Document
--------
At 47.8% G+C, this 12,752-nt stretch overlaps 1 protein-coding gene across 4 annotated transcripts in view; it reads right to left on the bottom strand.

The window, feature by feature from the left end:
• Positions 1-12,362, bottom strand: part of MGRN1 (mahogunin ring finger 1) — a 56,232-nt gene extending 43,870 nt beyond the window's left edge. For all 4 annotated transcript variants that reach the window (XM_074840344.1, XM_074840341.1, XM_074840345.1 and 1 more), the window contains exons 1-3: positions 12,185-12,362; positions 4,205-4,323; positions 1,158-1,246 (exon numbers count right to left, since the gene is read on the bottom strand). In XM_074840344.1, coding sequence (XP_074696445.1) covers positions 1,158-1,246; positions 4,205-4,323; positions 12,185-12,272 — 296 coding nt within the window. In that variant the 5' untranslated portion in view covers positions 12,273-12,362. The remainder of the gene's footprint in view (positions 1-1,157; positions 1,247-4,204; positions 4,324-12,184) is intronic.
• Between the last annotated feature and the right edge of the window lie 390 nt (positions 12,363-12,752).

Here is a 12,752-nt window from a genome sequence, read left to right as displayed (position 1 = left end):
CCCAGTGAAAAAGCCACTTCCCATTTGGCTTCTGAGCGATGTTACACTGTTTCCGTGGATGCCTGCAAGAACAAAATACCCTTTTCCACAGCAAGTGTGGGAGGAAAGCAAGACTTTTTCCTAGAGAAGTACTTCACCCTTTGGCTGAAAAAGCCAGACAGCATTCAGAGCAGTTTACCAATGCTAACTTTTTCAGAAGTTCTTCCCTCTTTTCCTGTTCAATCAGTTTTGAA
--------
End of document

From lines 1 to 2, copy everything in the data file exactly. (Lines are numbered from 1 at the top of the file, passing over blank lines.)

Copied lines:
At 47.8% G+C, this 12,752-nt stretch overlaps 1 protein-coding gene across 4 annotated transcripts in view; it reads right to left on the bottom strand.

The window, feature by feature from the left end: